I locked the bathroom door, sat down on the edge of the tub and began to type:
The sun glowed like a melon
Like the yolk of an Ostrich egg. . .
The sun yolked its way screaming into dawn.
"Mom," a small voice yelled through the keyhole, "why are you typing in the bathroom?"
"It's the only room in this house with a lock on the door -- that's why. Just give me a few more hours and I promise, I'll come out."
"That's super weird, Mom. Typing in the bathroom. Really weird."
"Thanks for the vote of confidence, kid. Now . . . just let me experience this weirdness for maybe one, two hours, tops, and I'll emerge from this tiled walls with a tome in hand."
"You're talking funny, too," she mumbled, padding off.
I stuffed the keyhole with toilet tissue and continued:
She lifted one long, perfect finger leg eyebrow and threw back her thigh head, chortling maniacally but not without compassion. She had never seen the sun yolk its way into dawn before.
"Hey, Mom," called a muffled voice through the keyhole, "why are you typing in the dark?"
"I'm not typing in the dark. I have stuffed the keyhole with tissue paper.
What do you want?"
"There's a man downstairs who says he has to see you. You better come out."
"I'll be down in a second -- tell him to wait."
Her black hair flowed into a pool on her back. . .
Her hair, which was black, pooled on her shoulders and cascaded down her loins arm arms.
I got up, reluctant to leave now that the writing was going so well. But someone was waiting. Who, I wondered? I pictured his bronzed trunk limbs torso pectorals and felt a chill of anticipation lust malaise.
"You owe me for the dry cleaning. Seven-forty-seven," he said, standing there somewhere behind his stomach, holding up my winter coat.
Ah yes, I remembered. I sent it out during chapter nine just before the pre-chapter ten closet cleaning and coathanger polishing.
"Thank you," I said, taking the coat. "I'll write you a check. Ever the writer," I chuckled softly and real cute.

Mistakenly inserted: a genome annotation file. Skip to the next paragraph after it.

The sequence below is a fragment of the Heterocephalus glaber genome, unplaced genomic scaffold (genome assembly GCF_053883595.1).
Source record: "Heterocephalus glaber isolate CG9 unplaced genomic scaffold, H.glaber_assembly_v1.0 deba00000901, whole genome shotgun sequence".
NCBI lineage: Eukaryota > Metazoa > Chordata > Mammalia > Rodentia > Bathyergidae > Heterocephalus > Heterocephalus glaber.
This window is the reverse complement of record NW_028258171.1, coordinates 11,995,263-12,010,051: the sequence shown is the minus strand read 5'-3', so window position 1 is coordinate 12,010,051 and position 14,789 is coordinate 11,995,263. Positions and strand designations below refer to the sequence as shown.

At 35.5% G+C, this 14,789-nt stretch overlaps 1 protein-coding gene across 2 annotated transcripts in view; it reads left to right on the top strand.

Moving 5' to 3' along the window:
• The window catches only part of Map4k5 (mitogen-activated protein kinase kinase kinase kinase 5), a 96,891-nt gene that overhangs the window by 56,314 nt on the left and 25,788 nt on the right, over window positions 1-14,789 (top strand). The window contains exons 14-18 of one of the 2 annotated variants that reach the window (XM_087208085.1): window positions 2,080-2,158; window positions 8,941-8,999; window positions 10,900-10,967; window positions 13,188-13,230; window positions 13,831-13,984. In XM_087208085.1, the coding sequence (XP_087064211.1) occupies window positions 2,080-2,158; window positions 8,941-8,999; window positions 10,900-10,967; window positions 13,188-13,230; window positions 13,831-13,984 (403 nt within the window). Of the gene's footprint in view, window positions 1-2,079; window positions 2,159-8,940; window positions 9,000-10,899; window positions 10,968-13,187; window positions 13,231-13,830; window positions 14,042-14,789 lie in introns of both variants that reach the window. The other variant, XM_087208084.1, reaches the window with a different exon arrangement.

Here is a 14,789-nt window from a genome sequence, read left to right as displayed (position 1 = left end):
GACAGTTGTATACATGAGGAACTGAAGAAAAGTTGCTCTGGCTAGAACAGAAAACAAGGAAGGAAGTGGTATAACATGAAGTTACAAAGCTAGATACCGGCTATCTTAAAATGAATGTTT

"You're kidding me? You're a writer?" "I'm a writer." His eyes narrowed and a mean smile played skipped rope across his stingy lips, "Ya sell anything yet?"
"No, but I'm close." I wrote a check for the coat and lit a cigarette. Smoke filled my eyes ears nostrils lungs. "I'll never be poor again," I cried lustily and threw down the cigarette, crushing it with my shoe, knee, feet.
Dry-cleaner man stood there and looked at his check. In my passion wisdom, I had crushed it as well.
"I'm sure you'll get lucky," he said, taking back my coat. "I know i did."
"Lucky?" I gargled, and shot one lip eyebrow skyward.
"Yeah, I just sold movie-sitcomdocu-merchandising rights to my book . . . THE LAST VAT."
"The Last Vat? The Last Vat?" I parroted.
"See, this terrorist group sabotages the nation's dry-cleaning plants -- okay? They put chemicals in the LAST VAT, okay? Everyone's clothes, okay, start coming back . . . TOO BIG. People go nuts; think their bodies are shrinking.
"The beauty of this story is that it touches on the econo-enviro-energy problem as well as the drama of dry cleaning. Takes place in the major fun spots all over the globe. Oh, yes," he added, stuffing my coat back into its plastic bag, "the hero is a Bayonne rabbi -- Lance Thornburg, with a penchant for pendants. So, Okay, for a subplot, you learn a lot about Bayonne and a helluva lot about the jewelry business."
I turned dumbly on my heels, spun around a few times and climbed the stairs; my head muddy and bowed. No, make that, my head held tightly in my hands.
"So?" yelled my tormentor, "what should I do with the coat?"
A guffaw ripped through my throat. Throwing back my hair, hands, limbs, I yelled back, "You can toss it, along with your book, in The Last Vat." A ripple of ha-ha's erupted from him me one of us and he was gone.
I sat down in front of the typewriter and read my book's first sentence -- written during the blizzard of '57: THE LAST PAT
The encono-enviro-megabuck story of the shrinking supply of butter; who gets it, how they get it, their lives and loves, spread over the major fun spots of the globe and melting into one of the great romances of all time -- the Bayonne dairyman's daughter and the pendant king of the Orient.
The sun yolked its way through dawn, slowly melting the last pat.